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Lebanon: Beirut port's blast-damaged grain silos partially collapse ahead of anniversary

Transport minister fears more parts of the port silos could collapse imminently, nearly two years after massive blast
A Lebanese army helicopter releases water over the heavily damaged grain silos at the port of the capital Beirut on 31 July 2022 (AFP)

Part of the Beirut port grain silos collapsed on Sunday afternoon, sending a large cloud of dust and smoke into the sky, nearly two years after a massive blast killed more than 215 people and severely damaged the port.

A fire has burned at the northern part of the silos for about three weeks, giving off an orange glow visible at night from nearby neighbourhoods, and Lebanese officials warned last week that part of the silos could collapse.

There were no immediate reports of deaths or injuries.

Transport Minister Ali Hamie told Reuters he feared more parts of the silos could collapse imminently.

The collapse comes four days before the second anniversary of the explosion on 4 August 2020.

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The blast, fuelled by a large chemical store that had been kept at the port for nearly seven years, wounded thousands of people and gutted the eastern part of the city, leaving tens of thousands in the area homeless.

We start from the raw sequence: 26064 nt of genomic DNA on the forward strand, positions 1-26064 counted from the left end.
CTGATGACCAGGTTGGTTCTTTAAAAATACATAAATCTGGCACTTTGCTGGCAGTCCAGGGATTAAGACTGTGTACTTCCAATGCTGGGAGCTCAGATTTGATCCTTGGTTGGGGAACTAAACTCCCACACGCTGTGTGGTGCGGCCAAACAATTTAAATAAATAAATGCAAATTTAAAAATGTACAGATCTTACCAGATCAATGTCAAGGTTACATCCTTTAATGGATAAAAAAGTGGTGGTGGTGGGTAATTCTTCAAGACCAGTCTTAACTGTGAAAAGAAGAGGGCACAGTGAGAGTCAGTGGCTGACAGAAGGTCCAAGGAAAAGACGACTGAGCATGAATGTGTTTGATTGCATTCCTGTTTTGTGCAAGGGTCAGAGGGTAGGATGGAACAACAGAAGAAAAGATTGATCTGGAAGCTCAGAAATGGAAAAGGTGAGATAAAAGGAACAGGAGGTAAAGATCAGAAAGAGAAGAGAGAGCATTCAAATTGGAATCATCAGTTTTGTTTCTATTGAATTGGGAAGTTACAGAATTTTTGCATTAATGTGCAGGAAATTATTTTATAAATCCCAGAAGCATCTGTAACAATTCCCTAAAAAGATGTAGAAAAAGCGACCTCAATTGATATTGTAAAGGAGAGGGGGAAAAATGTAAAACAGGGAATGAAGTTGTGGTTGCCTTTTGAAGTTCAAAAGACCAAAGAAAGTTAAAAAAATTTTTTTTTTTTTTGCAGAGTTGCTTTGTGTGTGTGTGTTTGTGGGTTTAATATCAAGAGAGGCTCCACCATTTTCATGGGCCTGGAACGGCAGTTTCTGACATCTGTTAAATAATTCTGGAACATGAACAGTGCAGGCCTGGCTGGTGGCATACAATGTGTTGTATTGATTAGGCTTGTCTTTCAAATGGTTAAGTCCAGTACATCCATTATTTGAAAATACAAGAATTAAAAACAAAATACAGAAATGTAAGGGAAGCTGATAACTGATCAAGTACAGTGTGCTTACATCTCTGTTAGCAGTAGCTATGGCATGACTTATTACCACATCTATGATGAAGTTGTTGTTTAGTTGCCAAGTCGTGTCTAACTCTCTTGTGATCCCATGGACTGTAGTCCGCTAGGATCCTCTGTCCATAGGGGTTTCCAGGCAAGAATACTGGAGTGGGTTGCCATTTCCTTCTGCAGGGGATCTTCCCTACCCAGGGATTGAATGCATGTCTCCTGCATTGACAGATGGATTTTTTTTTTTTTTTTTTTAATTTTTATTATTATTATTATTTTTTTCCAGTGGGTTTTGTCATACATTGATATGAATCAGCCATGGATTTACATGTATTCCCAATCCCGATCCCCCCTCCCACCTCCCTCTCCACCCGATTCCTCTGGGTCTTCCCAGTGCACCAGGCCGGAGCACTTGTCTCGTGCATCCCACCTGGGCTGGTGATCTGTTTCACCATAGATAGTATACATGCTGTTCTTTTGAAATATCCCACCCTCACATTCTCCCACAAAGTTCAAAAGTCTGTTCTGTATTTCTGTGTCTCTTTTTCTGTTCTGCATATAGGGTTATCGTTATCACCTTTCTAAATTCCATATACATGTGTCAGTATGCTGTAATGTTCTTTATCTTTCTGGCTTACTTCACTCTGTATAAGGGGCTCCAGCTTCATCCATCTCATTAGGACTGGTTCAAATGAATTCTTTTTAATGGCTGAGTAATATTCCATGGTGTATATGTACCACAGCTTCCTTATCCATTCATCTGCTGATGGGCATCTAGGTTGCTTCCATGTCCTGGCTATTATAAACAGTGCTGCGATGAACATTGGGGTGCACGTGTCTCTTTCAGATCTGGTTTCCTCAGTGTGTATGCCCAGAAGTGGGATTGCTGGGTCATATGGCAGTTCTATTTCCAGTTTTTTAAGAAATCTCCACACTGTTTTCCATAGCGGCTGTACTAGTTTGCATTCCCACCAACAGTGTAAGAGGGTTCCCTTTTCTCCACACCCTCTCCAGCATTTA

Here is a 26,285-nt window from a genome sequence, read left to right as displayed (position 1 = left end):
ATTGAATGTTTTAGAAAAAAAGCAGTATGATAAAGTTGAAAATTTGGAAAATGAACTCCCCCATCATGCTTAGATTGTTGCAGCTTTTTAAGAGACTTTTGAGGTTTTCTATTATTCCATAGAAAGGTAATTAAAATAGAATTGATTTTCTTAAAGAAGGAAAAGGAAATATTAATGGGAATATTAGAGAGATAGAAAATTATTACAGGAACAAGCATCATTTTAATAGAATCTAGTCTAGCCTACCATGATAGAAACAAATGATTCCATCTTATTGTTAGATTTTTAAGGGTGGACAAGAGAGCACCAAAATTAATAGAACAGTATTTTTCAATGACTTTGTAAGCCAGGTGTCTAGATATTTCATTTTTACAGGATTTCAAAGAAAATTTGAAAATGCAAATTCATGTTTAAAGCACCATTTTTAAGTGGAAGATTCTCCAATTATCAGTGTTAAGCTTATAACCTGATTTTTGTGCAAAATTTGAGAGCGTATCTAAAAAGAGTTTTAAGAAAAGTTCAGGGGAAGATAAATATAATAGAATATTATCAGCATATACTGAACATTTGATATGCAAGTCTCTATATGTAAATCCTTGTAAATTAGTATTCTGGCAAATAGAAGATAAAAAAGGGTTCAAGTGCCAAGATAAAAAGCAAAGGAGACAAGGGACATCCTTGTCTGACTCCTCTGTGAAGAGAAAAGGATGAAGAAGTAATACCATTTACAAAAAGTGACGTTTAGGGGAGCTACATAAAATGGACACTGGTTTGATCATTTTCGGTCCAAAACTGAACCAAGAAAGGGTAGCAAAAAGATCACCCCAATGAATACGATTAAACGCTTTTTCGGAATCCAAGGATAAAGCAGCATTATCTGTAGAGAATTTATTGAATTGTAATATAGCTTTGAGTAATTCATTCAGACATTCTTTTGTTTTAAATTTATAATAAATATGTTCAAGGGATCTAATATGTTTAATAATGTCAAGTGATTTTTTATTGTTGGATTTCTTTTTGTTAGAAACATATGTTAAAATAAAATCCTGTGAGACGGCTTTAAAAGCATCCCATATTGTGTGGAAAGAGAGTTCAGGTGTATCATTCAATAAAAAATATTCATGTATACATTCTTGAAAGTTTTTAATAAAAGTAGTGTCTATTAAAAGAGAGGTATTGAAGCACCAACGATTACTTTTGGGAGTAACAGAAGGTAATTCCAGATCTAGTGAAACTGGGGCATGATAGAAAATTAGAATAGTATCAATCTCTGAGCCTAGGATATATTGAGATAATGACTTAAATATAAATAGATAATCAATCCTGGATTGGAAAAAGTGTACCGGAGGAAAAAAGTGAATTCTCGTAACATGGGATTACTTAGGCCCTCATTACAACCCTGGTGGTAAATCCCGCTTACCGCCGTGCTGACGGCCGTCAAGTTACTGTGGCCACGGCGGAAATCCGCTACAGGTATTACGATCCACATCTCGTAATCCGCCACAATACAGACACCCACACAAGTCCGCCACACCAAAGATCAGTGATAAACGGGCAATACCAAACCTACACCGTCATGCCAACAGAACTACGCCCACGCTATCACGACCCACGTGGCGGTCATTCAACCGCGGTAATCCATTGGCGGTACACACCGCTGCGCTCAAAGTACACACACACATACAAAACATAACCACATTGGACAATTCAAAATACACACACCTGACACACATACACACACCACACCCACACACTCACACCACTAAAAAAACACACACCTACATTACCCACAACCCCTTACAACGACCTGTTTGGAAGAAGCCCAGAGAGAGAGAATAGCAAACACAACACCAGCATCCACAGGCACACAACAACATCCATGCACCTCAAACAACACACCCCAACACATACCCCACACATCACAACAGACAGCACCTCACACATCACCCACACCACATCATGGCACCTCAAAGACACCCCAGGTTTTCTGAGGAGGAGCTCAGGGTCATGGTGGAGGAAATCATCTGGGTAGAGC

Residents have said the weeks-long fire at the port had re-ignited trauma of the explosion, for which no one has yet been held accountable.

Officials have said the fire burning at the silos was difficult to extinguish and had occurred naturally as a result of left-over wheat fermenting and igniting.

Political obstruction

"The northern group of silos are now in danger of falling," Lebanon's caretaker prime minister Najib Mikati warned in a statement on Wednesday.

He told the army to be prepared and warned workers, civil defence members and firefighters to keep a safe distance from the site.

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Once boasting a capacity of more than 100,000 tonnes, an imposing 48-metre high remnant of the silos has become emblematic of the catastrophic port blast.

The government in April ordered their demolition due to safety concerns, but that move was suspended amid objections, including from relatives of blast victims who want the silos preserved as a memorial site.

The Lebanese investigation into the blast has faced systematic and blatant political obstruction from day one.

Authorities were unable to unload around 3,000 tonnes of wheat and corn stuck in the silos because doing so might accelerate their collapse, last week's statement said.

The environment and health ministries advised the public to evacuate the port area and use masks in the vicinity of the silos in case they collapsed.

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